Welcome to the Jungle. It’s a world where unauthorized people do what they want and destroy entire marketing campaigns based on their biases toward color, style, and whatever suits them for a given day. People have a tendency to qualify things without attempting to understand their purpose or audience. If it doesn’t appeal to them, they immediately criticize it. I believe this is the Number Two reason creativity is stifled. The creator is discouraged by an uninformed opinion from someone outside the intended audience.
Photo Credit weesam2010
How Did I Do It?
So how did I improve my creativity? I stopped caring about those people’s opinions. That’s not to say I stopped respecting those people – I simply realized they were giving advice they rightfully could not give. When I ignored their criticisms, my creative boundaries were lowered, allowing me to explore deeper in another jungle – a jungle forbidden by people with big opinions and little insight. I came back from my safaris bearing beasts of solutions, some a bit outlandish, but all exotic and beautiful in their own right. At times these solutions were magnificent simply because they were different, fresh, creative. The best part? It was me deciding what stays and what was released back into the jungle. This made all the difference and brought me to another level.
How Can You Do It?
I want you to know what to do, so here’s a starting point.
1. The Naysayers
“Well, I just don’t like it.” Ignore these people. They are the naysayers. They poach your idea and leave it to die in your bewildered arms. The naysayers give you no reason for their attempts to make you doubt yourself or feel foolish. Often they don’t even give a reason for their distaste. If they do, it is usually purely subjective, but they present it with an objective matter-of-fact attitude.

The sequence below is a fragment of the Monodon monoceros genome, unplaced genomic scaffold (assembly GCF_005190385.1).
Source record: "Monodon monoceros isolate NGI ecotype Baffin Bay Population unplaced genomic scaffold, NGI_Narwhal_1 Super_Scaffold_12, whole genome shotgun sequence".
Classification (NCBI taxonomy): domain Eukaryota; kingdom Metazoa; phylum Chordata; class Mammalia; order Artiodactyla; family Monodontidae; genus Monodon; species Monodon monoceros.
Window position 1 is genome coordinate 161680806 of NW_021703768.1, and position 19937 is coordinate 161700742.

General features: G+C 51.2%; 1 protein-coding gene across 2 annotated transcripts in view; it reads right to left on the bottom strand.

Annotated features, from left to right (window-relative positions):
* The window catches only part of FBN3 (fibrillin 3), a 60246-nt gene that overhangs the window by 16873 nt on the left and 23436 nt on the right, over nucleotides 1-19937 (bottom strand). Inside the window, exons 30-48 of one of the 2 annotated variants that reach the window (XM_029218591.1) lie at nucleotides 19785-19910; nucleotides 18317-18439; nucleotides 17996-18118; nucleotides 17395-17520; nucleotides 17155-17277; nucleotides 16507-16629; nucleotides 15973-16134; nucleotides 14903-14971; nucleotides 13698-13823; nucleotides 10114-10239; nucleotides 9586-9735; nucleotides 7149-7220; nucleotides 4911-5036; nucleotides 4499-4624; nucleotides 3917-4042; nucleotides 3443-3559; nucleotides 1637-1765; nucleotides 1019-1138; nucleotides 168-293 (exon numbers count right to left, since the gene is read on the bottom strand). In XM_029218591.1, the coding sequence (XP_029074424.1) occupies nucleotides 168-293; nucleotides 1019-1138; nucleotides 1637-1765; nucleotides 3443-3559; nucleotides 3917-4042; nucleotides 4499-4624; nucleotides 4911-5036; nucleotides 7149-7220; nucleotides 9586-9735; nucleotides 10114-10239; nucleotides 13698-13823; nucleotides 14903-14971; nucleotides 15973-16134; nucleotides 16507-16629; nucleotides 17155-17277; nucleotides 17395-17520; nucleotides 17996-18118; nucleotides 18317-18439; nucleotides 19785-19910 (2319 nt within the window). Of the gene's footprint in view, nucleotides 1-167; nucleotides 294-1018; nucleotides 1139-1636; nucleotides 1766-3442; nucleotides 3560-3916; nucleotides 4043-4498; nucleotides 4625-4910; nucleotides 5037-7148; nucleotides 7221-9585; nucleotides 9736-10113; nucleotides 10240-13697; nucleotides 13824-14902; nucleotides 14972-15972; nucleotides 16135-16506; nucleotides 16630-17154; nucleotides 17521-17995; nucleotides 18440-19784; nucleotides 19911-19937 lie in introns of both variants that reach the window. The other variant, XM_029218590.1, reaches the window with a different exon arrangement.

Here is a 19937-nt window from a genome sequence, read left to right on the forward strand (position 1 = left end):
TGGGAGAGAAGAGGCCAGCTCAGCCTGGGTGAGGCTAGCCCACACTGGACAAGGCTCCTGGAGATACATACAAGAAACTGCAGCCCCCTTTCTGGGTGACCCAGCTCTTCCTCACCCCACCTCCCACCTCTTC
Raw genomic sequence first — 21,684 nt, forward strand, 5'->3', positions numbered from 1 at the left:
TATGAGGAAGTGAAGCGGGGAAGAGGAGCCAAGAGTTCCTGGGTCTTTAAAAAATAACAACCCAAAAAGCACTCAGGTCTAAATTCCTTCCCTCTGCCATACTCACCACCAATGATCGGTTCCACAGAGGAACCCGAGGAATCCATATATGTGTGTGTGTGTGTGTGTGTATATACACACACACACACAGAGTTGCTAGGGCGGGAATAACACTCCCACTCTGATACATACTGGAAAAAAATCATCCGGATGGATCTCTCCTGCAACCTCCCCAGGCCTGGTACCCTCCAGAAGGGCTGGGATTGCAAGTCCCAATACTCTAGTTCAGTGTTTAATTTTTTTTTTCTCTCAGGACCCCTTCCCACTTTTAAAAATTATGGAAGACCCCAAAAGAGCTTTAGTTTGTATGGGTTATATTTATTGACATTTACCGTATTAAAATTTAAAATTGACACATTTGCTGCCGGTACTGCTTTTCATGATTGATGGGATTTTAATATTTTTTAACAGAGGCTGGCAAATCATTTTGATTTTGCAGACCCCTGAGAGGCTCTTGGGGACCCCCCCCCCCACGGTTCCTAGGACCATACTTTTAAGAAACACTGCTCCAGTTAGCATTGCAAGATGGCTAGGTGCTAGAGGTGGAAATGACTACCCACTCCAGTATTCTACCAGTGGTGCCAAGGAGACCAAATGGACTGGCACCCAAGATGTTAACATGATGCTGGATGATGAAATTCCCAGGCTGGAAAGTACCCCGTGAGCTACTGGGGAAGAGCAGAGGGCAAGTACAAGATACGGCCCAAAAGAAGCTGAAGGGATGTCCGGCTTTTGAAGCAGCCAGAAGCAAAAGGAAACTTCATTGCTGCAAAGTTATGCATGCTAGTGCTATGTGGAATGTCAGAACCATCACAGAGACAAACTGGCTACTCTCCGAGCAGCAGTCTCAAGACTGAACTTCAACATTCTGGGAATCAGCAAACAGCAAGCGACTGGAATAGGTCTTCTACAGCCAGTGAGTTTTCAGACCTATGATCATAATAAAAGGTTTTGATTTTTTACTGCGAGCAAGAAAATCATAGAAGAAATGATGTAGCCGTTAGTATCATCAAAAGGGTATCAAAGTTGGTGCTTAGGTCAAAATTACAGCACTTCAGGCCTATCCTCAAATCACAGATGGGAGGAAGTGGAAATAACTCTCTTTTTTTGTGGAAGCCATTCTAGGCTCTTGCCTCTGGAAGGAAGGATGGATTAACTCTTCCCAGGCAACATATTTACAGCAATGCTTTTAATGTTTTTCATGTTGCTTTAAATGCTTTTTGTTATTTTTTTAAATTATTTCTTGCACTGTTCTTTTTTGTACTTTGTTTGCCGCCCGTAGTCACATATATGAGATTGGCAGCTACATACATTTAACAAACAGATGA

Photo Credit Marv!
2. Your Freedom
Remember this, though: the Naysayers may criticize your current project, but future projects can be damaged also. They are tearing you down and replacing your state of mind. When your work is skinned ruthlessly without solid reasons, you tread lightly on the next project. That is the real problem because it goes back to that fear of freedom. Your survival fear kicks in and you avoid the threat. The thing is, when they killed your idea, they planted the real threat inside you. Rip that thing out and crush it before it’s too late. Do not let them jeopardize your future work.
3. Think About the Stupid Things
The naysayers make you think this part of the process is foolish and thereby prevent you from doing it. If you don’t explore the silly, stupid, cliche, predictable, obvious, and tangent solutions, they will haunt you throughout your process. Get a sense of closure with these ideas. Sketch them out quickly so you can move on to bigger and better things. Sometimes they inspire other solutions, leading you down hidden paths of the jungle. Sometimes they just get the mind going.
4. Don’t Be Afraid to Mess Up
No one is perfect, but the best trappers miss their game more than anyone else. That’s how they got to be the best. Their failings are little victories that teach them what to do and what not to do. Jump in and give it your best. The worst thing that could happen is you have to get out there and try again.
5. Marketing to Your Target Audience vs a Naysayer
Remember, the naysayers I’m talking about are not part of your audience and that is the problem. They don’t understand the tastes and preferences of the people you are trying to reach. Focus on your audience, not your naysayers. Make sure you have the audience’s ideals in mind.
Photo Credit weesam2010
So tell me, what’s your jungle like? Do you feel like your creativity is compromised because of your feelings towards what other people will think? How do you overcome these challenges? Let’s talk in the comments.